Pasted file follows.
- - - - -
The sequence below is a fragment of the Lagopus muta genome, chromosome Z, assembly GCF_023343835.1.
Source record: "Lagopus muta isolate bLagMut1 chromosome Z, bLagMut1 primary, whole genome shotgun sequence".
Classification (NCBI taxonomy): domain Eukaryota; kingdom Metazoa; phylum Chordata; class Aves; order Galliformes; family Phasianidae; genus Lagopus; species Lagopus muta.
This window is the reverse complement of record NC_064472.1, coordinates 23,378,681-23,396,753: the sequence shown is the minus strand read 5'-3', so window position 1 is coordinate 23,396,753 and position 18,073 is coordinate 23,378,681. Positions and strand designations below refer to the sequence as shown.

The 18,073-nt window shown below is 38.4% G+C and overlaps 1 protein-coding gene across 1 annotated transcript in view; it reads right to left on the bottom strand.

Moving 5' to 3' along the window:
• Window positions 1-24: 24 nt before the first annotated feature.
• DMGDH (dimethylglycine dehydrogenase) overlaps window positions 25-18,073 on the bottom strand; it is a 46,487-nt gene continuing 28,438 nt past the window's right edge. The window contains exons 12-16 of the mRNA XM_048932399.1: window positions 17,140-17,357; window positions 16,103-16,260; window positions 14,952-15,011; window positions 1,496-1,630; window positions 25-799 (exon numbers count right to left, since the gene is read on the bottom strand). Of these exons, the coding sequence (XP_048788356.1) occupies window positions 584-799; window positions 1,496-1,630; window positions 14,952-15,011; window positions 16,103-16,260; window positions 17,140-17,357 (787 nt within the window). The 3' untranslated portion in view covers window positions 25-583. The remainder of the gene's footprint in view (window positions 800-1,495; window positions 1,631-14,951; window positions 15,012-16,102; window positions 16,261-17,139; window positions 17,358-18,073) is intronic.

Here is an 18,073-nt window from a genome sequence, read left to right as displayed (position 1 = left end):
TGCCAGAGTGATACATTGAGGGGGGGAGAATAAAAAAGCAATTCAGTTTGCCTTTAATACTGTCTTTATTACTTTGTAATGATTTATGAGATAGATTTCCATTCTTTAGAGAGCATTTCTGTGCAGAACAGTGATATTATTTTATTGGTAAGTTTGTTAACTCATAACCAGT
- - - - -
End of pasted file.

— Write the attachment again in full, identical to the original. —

The sequence below is a fragment of the Lagopus muta genome, chromosome Z, assembly GCF_023343835.1.
Source record: "Lagopus muta isolate bLagMut1 chromosome Z, bLagMut1 primary, whole genome shotgun sequence".
Classification (NCBI taxonomy): domain Eukaryota; kingdom Metazoa; phylum Chordata; class Aves; order Galliformes; family Phasianidae; genus Lagopus; species Lagopus muta.
This window is the reverse complement of record NC_064472.1, coordinates 23,378,681-23,396,753: the sequence shown is the minus strand read 5'-3', so window position 1 is coordinate 23,396,753 and position 18,073 is coordinate 23,378,681. Positions and strand designations below refer to the sequence as shown.

The 18,073-nt window shown below is 38.4% G+C and overlaps 1 protein-coding gene across 1 annotated transcript in view; it reads right to left on the bottom strand.

Moving 5' to 3' along the window:
• Window positions 1-24: 24 nt before the first annotated feature.
• DMGDH (dimethylglycine dehydrogenase) overlaps window positions 25-18,073 on the bottom strand; it is a 46,487-nt gene continuing 28,438 nt past the window's right edge. The window contains exons 12-16 of the mRNA XM_048932399.1: window positions 17,140-17,357; window positions 16,103-16,260; window positions 14,952-15,011; window positions 1,496-1,630; window positions 25-799 (exon numbers count right to left, since the gene is read on the bottom strand). Of these exons, the coding sequence (XP_048788356.1) occupies window positions 584-799; window positions 1,496-1,630; window positions 14,952-15,011; window positions 16,103-16,260; window positions 17,140-17,357 (787 nt within the window). The 3' untranslated portion in view covers window positions 25-583. The remainder of the gene's footprint in view (window positions 800-1,495; window positions 1,631-14,951; window positions 15,012-16,102; window positions 16,261-17,139; window positions 17,358-18,073) is intronic.

Here is an 18,073-nt window from a genome sequence, read left to right as displayed (position 1 = left end):
TGCCAGAGTGATACATTGAGGGGGGGAGAATAAAAAAGCAATTCAGTTTGCCTTTAATACTGTCTTTATTACTTTGTAATGATTTATGAGATAGATTTCCATTCTTTAGAGAGCATTTCTGTGCAGAACAGTGATATTATTTTATTGGTAAGTTTGTTAACTCATAACCAGT